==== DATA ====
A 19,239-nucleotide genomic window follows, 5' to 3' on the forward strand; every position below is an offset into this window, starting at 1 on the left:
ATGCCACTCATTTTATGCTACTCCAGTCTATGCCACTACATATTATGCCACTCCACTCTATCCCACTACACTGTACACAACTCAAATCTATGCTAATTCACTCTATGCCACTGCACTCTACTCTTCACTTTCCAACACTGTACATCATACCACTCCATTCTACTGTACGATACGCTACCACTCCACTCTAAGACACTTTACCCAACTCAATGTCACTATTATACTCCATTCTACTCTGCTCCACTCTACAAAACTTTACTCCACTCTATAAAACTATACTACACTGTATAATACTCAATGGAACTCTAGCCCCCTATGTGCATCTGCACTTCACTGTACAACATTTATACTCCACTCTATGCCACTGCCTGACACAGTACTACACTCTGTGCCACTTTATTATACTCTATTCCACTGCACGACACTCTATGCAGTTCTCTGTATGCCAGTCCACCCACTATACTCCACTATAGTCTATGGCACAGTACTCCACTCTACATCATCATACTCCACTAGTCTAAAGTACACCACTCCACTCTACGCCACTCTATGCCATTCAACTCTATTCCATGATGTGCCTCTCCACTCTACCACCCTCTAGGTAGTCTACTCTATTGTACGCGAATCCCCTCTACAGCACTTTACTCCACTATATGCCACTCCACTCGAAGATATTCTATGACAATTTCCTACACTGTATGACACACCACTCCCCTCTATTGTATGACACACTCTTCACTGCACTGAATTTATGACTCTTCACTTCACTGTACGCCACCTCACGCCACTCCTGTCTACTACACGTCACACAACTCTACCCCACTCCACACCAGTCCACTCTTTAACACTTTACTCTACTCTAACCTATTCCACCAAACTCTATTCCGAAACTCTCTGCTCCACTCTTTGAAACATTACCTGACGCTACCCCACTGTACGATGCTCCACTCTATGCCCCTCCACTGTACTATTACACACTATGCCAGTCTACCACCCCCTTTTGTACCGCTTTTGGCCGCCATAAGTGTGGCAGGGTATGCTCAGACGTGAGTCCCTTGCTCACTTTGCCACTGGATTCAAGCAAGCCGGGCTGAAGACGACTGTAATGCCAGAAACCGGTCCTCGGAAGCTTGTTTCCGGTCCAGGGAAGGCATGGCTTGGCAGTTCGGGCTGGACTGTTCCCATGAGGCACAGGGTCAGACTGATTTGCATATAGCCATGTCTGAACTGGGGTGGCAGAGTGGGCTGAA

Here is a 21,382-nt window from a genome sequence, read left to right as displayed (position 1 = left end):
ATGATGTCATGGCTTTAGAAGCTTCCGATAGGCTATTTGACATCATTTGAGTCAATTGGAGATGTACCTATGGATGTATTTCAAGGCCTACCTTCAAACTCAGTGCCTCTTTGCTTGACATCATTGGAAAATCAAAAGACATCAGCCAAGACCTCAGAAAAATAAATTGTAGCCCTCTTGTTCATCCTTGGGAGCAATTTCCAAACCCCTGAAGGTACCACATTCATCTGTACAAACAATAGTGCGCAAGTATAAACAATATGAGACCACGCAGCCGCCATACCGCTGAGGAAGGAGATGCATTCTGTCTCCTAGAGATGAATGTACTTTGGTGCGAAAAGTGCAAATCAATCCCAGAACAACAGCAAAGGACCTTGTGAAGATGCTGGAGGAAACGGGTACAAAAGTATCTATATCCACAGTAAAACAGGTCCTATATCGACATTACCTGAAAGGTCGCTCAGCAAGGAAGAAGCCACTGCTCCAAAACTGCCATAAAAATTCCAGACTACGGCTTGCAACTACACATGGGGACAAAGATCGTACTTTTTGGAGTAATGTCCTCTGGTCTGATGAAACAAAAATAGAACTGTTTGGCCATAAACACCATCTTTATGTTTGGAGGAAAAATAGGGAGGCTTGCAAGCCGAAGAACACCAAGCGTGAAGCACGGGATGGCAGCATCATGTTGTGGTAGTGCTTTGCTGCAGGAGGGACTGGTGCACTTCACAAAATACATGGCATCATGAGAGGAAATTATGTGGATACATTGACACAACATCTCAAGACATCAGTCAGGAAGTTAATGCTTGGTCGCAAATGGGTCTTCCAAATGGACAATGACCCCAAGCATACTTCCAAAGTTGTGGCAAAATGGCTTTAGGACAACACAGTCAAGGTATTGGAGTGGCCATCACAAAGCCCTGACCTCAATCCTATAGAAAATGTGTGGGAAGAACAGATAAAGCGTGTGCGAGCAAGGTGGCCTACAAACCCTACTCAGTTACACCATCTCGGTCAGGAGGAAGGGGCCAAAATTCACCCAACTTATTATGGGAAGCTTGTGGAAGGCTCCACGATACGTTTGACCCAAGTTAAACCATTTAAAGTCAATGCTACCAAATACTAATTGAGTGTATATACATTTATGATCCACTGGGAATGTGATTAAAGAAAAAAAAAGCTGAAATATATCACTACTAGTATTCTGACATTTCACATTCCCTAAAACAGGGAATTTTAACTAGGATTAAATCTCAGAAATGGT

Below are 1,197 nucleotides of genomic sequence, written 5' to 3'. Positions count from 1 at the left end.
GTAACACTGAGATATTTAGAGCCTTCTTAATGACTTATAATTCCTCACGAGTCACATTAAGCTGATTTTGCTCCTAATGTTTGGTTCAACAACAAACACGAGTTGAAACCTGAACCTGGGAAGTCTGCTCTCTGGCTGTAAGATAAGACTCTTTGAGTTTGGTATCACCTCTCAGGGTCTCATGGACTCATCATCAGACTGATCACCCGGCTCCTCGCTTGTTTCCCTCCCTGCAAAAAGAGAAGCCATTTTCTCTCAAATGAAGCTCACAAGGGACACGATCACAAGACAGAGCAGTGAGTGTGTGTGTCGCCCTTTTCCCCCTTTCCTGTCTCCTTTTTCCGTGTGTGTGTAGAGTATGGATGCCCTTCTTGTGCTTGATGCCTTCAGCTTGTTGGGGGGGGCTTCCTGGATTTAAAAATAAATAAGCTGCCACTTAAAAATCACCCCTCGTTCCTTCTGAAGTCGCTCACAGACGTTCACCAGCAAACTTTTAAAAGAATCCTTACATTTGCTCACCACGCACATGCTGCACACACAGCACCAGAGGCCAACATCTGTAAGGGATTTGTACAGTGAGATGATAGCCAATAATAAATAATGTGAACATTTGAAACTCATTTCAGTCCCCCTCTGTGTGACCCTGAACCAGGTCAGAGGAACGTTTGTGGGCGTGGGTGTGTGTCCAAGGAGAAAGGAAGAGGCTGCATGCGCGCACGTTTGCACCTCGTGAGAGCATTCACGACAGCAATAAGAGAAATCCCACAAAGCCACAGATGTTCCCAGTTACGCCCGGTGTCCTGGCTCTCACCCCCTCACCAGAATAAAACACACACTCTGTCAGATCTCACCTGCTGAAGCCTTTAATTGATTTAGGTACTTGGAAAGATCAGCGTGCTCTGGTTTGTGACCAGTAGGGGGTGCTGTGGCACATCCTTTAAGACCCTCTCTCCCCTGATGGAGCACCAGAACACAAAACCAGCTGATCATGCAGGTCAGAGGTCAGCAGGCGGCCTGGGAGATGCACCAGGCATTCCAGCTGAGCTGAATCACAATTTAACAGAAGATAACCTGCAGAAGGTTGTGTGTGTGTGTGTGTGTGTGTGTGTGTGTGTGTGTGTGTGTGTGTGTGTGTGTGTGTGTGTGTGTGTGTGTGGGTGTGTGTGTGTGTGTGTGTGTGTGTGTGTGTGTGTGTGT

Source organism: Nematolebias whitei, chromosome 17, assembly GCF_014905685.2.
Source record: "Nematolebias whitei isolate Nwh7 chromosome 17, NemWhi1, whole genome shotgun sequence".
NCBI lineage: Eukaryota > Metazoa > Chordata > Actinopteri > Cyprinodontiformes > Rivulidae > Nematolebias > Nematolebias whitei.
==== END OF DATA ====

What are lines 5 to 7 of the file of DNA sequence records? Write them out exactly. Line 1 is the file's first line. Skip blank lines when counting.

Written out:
Below are 1,197 nucleotides of genomic sequence, written 5' to 3'. Positions count from 1 at the left end.
GTAACACTGAGATATTTAGAGCCTTCTTAATGACTTATAATTCCTCACGAGTCACATTAAGCTGATTTTGCTCCTAATGTTTGGTTCAACAACAAACACGAGTTGAAACCTGAACCTGGGAAGTCTGCTCTCTGGCTGTAAGATAAGACTCTTTGAGTTTGGTATCACCTCTCAGGGTCTCATGGACTCATCATCAGACTGATCACCCGGCTCCTCGCTTGTTTCCCTCCCTGCAAAAAGAGAAGCCATTTTCTCTCAAATGAAGCTCACAAGGGACACGATCACAAGACAGAGCAGTGAGTGTGTGTGTCGCCCTTTTCCCCCTTTCCTGTCTCCTTTTTCCGTGTGTGTGTAGAGTATGGATGCCCTTCTTGTGCTTGATGCCTTCAGCTTGTTGGGGGGGGCTTCCTGGATTTAAAAATAAATAAGCTGCCACTTAAAAATCACCCCTCGTTCCTTCTGAAGTCGCTCACAGACGTTCACCAGCAAACTTTTAAAAGAATCCTTACATTTGCTCACCACGCACATGCTGCACACACAGCACCAGAGGCCAACATCTGTAAGGGATTTGTACAGTGAGATGATAGCCAATAATAAATAATGTGAACATTTGAAACTCATTTCAGTCCCCCTCTGTGTGACCCTGAACCAGGTCAGAGGAACGTTTGTGGGCGTGGGTGTGTGTCCAAGGAGAAAGGAAGAGGCTGCATGCGCGCACGTTTGCACCTCGTGAGAGCATTCACGACAGCAATAAGAGAAATCCCACAAAGCCACAGATGTTCCCAGTTACGCCCGGTGTCCTGGCTCTCACCCCCTCACCAGAATAAAACACACACTCTGTCAGATCTCACCTGCTGAAGCCTTTAATTGATTTAGGTACTTGGAAAGATCAGCGTGCTCTGGTTTGTGACCAGTAGGGGGTGCTGTGGCACATCCTTTAAGACCCTCTCTCCCCTGATGGAGCACCAGAACACAAAACCAGCTGATCATGCAGGTCAGAGGTCAGCAGGCGGCCTGGGAGATGCACCAGGCATTCCAGCTGAGCTGAATCACAATTTAACAGAAGATAACCTGCAGAAGGTTGTGTGTGTGTGTGTGTGTGTGTGTGTGTGTGTGTGTGTGTGTGTGTGTGTGTGTGTGTGTGTGTGTGTGTGTGGGTGTGTGTGTGTGTGTGTGTGTGTGTGTGTGTGTGTGTGT

Source organism: Nematolebias whitei, chromosome 17, assembly GCF_014905685.2.